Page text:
Wildfires continue to scar California beyond the normal fire season in what’s been a particularly catastrophic year for natural disasters across the U.S. But a new big-data solution for predicting wildfire spread is also heating up, and it may become a useful tool in the firefighters’ arsenal, according to wildfire researchers.

  • Twitter, citizen science, and AI help improve flood data collection

    Urban flooding is difficult to monitor due to complexities in data collection and processing. This prevents detailed risk analysis, flooding control, and the validation of numerical models. Researchers are combining Twitter, citizen science and cutting-edge artificial intelligence (AI) techniques to develop an early-warning system for flood-prone communities.

  • Cities with bad traffic may be more resilient to disruptive events

    New research shows that cities with bad traffic under normal conditions may actually be more efficient at handling adverse events, like accidents and storms. Conversely, some cities with typically low traffic congestion become severely backed-up under the pressure of these disruptive scenarios. Efficiency refers to the average time delay a commuter would face annually due to traffic. Resilience is the ability of road networks to absorb adverse events that fall outside normal daily traffic patterns.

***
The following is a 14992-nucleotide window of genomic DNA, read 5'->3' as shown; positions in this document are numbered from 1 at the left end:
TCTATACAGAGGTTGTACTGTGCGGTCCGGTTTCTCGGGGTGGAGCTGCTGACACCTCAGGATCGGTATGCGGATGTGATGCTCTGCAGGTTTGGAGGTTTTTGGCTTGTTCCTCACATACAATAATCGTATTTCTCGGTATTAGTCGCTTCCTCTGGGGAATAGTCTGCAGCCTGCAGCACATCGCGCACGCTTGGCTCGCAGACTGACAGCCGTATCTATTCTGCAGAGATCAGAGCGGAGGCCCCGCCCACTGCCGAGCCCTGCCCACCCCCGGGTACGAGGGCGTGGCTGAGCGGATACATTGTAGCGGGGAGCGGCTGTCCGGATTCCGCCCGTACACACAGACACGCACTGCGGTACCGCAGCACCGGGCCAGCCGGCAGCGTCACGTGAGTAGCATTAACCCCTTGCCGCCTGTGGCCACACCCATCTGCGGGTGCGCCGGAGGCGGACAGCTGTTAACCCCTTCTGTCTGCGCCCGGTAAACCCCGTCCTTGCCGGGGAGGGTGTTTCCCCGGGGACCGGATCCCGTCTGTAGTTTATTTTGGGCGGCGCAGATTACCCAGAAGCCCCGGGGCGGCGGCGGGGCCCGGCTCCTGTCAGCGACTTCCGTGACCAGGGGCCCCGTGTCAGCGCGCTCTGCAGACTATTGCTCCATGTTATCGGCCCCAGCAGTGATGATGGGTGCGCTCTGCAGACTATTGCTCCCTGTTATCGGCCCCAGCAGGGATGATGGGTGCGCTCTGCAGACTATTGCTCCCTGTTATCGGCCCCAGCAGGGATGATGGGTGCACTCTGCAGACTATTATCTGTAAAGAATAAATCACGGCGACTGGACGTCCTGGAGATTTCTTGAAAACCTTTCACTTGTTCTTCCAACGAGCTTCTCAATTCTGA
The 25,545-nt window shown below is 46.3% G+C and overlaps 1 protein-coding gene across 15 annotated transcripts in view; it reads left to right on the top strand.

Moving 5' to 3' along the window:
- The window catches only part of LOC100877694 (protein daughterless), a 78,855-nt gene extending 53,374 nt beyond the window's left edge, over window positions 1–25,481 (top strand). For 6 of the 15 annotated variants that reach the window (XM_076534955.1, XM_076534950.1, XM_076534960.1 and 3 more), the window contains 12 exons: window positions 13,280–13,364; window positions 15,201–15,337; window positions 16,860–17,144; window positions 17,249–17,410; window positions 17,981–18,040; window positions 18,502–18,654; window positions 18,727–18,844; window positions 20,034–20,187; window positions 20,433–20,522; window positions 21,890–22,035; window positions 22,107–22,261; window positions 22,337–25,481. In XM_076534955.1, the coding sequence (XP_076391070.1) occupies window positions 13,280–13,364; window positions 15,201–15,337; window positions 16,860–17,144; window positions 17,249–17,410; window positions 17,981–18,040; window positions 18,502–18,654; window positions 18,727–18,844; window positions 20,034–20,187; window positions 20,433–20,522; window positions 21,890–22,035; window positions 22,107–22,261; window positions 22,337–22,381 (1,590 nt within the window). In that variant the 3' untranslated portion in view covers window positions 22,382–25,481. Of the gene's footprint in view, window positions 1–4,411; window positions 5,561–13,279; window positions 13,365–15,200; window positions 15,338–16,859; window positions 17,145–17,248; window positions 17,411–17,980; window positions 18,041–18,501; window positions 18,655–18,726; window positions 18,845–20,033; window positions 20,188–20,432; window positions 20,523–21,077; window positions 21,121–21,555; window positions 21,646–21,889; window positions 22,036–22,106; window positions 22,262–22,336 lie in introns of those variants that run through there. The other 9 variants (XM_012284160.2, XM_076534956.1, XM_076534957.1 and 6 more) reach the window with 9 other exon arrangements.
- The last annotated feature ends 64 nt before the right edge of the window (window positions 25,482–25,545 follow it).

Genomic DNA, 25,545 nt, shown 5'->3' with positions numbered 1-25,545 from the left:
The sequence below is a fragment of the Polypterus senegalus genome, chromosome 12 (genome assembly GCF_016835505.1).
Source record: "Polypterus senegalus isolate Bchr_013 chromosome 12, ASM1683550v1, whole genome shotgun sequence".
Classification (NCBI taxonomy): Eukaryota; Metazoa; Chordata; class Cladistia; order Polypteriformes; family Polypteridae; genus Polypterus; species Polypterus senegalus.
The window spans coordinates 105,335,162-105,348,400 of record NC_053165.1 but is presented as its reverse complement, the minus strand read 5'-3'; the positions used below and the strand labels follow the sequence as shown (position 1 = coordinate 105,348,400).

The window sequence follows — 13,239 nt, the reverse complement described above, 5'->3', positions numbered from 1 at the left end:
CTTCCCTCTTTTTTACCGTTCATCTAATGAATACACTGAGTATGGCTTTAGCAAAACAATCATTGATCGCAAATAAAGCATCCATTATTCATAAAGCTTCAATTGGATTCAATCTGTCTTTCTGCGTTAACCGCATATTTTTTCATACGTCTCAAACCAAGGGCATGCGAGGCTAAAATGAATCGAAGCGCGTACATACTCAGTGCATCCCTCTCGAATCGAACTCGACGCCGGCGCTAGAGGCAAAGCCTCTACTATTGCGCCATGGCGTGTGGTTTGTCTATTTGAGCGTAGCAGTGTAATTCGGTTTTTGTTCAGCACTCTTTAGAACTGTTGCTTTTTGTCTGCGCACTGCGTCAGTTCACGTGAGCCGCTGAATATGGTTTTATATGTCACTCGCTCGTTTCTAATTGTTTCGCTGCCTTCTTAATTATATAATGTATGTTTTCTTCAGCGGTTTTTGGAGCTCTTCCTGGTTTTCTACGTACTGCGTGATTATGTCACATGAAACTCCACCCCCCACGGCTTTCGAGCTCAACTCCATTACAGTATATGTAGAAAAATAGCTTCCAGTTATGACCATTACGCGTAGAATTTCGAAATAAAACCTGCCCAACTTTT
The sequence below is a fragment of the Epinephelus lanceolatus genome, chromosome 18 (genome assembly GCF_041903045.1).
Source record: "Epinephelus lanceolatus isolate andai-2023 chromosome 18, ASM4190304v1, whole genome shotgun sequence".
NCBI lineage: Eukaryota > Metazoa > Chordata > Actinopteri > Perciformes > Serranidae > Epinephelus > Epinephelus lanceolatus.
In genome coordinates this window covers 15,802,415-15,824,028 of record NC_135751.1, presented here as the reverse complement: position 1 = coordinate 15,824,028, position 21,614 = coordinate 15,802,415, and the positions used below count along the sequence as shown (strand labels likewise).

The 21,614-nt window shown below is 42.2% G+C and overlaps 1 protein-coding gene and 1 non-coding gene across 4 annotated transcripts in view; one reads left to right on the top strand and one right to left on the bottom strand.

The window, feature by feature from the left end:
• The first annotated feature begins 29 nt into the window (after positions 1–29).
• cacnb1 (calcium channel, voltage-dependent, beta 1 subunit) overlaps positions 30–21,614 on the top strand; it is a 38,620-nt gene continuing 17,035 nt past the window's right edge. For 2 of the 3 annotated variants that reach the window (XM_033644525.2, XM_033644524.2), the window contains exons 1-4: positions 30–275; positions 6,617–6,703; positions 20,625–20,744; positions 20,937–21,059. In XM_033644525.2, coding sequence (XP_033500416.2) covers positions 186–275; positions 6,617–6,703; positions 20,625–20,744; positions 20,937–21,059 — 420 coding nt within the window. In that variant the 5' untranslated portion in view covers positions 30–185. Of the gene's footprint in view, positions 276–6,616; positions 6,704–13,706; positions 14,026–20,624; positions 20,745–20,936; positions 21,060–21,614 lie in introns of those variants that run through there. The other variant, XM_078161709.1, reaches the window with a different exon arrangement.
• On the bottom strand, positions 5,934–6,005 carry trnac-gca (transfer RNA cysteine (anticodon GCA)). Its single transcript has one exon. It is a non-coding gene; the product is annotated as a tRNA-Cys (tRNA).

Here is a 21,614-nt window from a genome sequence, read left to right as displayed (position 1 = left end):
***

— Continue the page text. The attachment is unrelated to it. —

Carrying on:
• New method to assess damage from natural disasters

    Awesome. Amazing. Incredible. Unbelievable. Spectacular. These words aptly describe what is left following any natural disaster, whether it’s an earthquake, tornado, hurricane or any other occurrence where homes, buildings or infrastructure are destroyed and lives are turned upside down. However, these words are not the words the people whose lives have been permanently changed want to hear from anyone in their town assisting with the recovery efforts, or studying the effects of an event, not when it comes to discussing what is left of their homes and businesses, especially while piles of debris line the streets waiting to be cleared. Researchers offer a way to measure debris volume using drones, then develop an information-based model to determine the cost of cleanup.

  • GAO: DoD needs to do more on climate adaptation

    Last week, the Government Accountability Office (GAO), issued a report titled Climate Change Adaptation: DoD Needs to Better Incorporate Adaptation into Planning and Collaboration at Overseas Installations. The report found that the Department of Defense (DoD) needs to better incorporate adaptation to climate change into planning and collaboration at overseas installations.

  • South Florida faces increasing inland flood threat

    As South Florida raises groundwater levels to fight saltwater intrusion, the threat of inland flooding will only increase, according to newly published research results. Although high groundwater levels in South Florida are a major contributor to inland floods, especially during the wet season or extreme rain events, traditional flood models don’t account for the groundwater beneath our feet, scientists have found.